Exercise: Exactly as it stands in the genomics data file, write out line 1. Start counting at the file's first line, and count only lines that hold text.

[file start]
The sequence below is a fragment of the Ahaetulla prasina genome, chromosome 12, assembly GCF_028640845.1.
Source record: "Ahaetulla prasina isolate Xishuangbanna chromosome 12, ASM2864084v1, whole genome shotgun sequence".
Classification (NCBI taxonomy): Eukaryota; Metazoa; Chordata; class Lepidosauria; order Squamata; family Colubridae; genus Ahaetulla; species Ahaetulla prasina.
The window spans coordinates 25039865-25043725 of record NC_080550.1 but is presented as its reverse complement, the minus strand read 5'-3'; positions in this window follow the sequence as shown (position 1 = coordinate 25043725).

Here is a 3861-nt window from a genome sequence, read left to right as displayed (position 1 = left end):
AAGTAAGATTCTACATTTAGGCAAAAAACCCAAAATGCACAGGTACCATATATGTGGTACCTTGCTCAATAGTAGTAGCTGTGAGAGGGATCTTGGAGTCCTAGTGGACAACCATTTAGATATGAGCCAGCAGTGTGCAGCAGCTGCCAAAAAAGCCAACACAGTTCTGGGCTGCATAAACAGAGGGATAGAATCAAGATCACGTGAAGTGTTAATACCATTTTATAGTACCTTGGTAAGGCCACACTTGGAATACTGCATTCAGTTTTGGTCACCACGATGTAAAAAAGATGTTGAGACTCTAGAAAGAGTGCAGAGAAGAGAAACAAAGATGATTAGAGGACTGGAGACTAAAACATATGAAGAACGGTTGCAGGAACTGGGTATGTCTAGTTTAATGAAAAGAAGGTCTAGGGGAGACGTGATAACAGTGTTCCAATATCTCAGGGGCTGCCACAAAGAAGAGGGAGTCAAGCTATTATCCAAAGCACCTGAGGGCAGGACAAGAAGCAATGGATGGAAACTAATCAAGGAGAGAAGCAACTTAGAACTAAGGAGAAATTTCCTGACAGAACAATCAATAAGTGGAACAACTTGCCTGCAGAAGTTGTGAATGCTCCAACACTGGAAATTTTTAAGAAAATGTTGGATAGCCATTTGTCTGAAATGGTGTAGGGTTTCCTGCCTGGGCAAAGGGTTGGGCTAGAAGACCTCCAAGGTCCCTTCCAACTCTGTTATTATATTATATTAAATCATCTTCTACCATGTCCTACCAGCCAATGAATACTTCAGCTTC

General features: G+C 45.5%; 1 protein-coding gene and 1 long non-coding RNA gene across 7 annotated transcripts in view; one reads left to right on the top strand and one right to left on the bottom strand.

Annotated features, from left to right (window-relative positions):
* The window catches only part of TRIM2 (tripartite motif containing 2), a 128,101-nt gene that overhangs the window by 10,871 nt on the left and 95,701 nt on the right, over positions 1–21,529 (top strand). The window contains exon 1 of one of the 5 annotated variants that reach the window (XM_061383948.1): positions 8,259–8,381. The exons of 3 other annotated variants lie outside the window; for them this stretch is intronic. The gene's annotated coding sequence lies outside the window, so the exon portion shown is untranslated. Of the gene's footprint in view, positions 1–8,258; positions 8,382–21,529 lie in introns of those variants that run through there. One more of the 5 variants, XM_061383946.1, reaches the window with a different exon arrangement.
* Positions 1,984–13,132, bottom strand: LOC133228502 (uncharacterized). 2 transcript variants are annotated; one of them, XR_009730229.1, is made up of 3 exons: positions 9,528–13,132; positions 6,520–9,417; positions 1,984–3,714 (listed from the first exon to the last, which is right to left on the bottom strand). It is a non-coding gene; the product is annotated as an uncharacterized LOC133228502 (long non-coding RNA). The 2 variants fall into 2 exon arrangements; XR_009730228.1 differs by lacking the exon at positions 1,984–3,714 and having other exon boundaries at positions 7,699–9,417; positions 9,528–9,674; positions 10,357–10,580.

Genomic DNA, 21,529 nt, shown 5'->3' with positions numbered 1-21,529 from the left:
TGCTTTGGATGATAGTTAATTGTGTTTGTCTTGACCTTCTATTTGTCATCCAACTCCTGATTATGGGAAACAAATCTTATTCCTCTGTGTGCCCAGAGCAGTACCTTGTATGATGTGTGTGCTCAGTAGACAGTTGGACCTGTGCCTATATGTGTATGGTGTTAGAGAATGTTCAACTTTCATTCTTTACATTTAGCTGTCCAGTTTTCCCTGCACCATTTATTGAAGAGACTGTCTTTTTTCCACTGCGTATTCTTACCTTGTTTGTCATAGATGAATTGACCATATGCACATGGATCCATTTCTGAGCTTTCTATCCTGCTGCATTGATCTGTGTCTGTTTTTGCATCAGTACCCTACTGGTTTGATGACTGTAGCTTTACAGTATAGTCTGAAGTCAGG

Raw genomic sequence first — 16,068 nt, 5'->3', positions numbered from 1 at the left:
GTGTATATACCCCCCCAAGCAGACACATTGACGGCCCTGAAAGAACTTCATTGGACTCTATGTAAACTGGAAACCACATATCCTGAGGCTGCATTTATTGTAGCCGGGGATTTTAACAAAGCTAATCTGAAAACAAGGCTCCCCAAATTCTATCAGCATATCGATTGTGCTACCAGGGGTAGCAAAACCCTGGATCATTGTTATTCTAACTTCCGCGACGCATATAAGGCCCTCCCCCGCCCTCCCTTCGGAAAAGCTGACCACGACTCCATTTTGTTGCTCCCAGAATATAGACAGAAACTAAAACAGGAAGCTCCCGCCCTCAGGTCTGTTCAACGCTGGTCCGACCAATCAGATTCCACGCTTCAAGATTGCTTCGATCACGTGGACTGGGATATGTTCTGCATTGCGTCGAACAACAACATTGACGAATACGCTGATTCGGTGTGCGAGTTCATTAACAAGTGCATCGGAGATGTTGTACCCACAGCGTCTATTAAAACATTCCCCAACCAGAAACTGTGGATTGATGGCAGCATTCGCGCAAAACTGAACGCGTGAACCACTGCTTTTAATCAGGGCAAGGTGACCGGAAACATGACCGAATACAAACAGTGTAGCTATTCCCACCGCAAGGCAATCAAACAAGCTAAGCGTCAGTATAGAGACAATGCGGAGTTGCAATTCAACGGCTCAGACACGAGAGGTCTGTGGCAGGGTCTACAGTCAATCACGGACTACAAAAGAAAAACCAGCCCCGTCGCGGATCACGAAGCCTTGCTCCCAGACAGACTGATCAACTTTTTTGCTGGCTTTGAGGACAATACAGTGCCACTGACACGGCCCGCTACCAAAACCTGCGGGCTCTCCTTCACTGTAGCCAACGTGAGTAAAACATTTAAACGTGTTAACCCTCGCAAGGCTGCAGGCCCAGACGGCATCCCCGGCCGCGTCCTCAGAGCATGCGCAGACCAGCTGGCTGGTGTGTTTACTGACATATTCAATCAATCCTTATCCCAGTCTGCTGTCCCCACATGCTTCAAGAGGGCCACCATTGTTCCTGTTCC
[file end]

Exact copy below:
The sequence below is a fragment of the Ahaetulla prasina genome, chromosome 12, assembly GCF_028640845.1.